9x20 Lathe Variable Speed DC Spindle Motor
Last updated on Monday, September 08, 2014 06:49:43 PM Eastern US Time Zone
DC Spindle Motor,
Motor Mounting Bracket,
DC Variable Speed Controller,
Dynamic Braking, Timing Pulleys & Belt, Cutting Performance, Safety Guards, Control Group
WARNING: SHOCK HAZARD.
FIRST UNPLUG THE LATHE MOTOR FROM THE
It is good practice to activate the E-stop button while setting up the lathe.
DC Spindle Motor
Baldor Model CDP3440 DC motor (USA): ¾ HP, armature 90VDC, 7.6A full load, 1750RPM, Permanent
Magnet (PM), & Totally Enclosed Fan Cooled (TEFC). This DC motor is rated for continuous duty.
General-purpose NEMA premium-efficiency TEFC motors can be used for constant-torque loads, but
their speed range may be limited. For example, a constant-torque speed range (CTSR) expressed as
10:1 means the motor can operate from base speed to 1/10 of base speed (1750 to 175 RPM). As a rule,
lower HP general-purpose motors can operate over a wider speed range (20:1) because of their lower
temperature rise. This motor's 20:1 constant-torque speed range spec defines the RPM range over which
the motor will not overheat while delivering a given torque. I have run it for hours at a time using the lathe's
full RPM range with no appreciable heat buildup. Not to be confused with a metal-working machine's
constant horsepower/variable torque requirements. Baldor CDP3440 ¾ HP 90VDC PM TEFC Motor specs.
Baldor CDP3440 Torque Curve Baldor Installation & Instruction Manual MN605.
Double-sealed ball bearings, ⅝" x 1.86" shaft with a 3/16" x 3/16" x 1.4" pulley key.
The TEFC design eliminates any swarf or debris from entering the motor & it runs very cool at all speeds.
Weight 38-lbs. NEMA 56C frame. Removable cast aluminum base held on by ¼-20 bolts with lock washers.
Motor Mounting Bracket
Baseline Jet BD-920N lathe pulley setup (the S-link reduced the idler spring tension).
Belts, pulleys, & idler were removed. An alternate view of the tumble reverse plate & gears is shown.
Removed the OEM AC motor while Macie supervised. The four motor mounting studs were removed, too.
A ¼" thick plate was attached to the bed using flathead M6-1 bolts. Blue tape marks original pulley location.
The motor is
sitting on a piece of wood so I could check for carriage/DRO clearances &
Since this motor is 2.5” longer, it was mounted lower to clear the carriage & the DRO Z-scale with linkages.
The mounting locations were then scribed. The bolts are in the middle of the adjustment range of the slots.
The full leftward travel of the carriage coincides with & stops against the top left corner of the mounting plate.
It was good that my lathe DRO design kept the transducers & linkage positions high, thereby providing
enough clearance & enabling me to install the 2.5” longer variable speed DC motor at the lower position.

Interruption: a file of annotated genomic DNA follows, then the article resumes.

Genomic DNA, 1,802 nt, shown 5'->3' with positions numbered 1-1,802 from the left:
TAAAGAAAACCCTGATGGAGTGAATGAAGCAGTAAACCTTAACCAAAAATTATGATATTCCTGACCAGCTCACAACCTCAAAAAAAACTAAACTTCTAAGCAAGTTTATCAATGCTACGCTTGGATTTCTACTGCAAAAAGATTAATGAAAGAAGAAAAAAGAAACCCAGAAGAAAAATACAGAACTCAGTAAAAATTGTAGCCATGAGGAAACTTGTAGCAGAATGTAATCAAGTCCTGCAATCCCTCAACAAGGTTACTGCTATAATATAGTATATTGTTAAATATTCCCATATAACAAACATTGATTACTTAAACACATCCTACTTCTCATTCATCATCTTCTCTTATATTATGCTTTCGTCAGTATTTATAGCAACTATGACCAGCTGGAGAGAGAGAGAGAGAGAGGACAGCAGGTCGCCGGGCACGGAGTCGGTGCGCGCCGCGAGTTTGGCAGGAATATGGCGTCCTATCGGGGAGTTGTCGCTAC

flathead bolts hold the motor. The holes were countersunk & tapped from
The bolts were then screwed into their holes & thus will not turn as the nuts are tightened or loosened.
Here, the motor's gray bracket was rotated before mounting as I was looking at different shaft placements.
It has now since been rotated 180 degrees, back to the standard NEMA 56C motor geometry.
DC Variable Speed Controller
KBIC-125 DC motor controller. KBIC-125 Technical Overview KBIC-125 DC Motor Speed Controller
The large, plug-in Current Limiting (CL) 0.015 ohm resistor (top left) is matched to the motor's horsepower.
Just left of the ceramic CL resistor is a (blue/yellow) metal-oxide varistor (MOV) for transient protection.
Five white potentiometers left to right: MAX & MIN (RPM), ACCEL (acceleration), IR (Load Regulation), CL.
KBIC barrier terminal kit with line-in & armature fuse blocks. 110VAC Line-in (L1, L2), Armature (A1, A2),
Field (F+, F- shunt motors only), & speed control Potentiometer (P1 low, P2 wiper, P3 high).
On the board, I1 & I2 are for the motor Inhibit switch (open to run & close to stop).
KBIC-125 & barrier terminal mounted onto a ¼" aluminum plate that has multiple tapped holes for screws.
At the corners, the inner threads are for 100° flathead screws that hold the mounting plate to the box.
The outer threads are for the cap-head bolts that hold the entire box to the lathe's metal cabinet's side.
Plate-mounted controller fastened into an all-metal enclosure to protect from metal debris & dissipate heat.
A heat sink is not required for the ¾ HP application. Uses 2, ceramic, normal-acting, 12A fuses (calculated).
Since this controller can handle up to 1.5 HP, it is overrated & therefore robust for this particular application.
Since there are no field connections, they were rewired & relabeled for the motor Inhibit (I1, I2) function.
110VAC goes through the E-stop & then back out to the DC controller box. The 90DCV comes in from the
KBIC-125 to the DPDT direction control switch & from there, down to the DC PM motor. Also shown are the
Enable/Inhibit (ON/OFF) switch & the 5K ohm speed control potentiometer. All high-current wire is 14AWG.
Using Inhibit, instead of main power, enables the circuit to block the motor's reverse EMF when turned OFF.
The inhibit & speed lines are shielded & then grounded (lower right) where the controls are mounted to
drain electrical noise away from the KBIC-125 motor controller circuit board. All cables have strain reliefs.
Rear view of the 110VAC IN/OUT through the E-stop. This heavy-duty cable strain-relief design is ideal.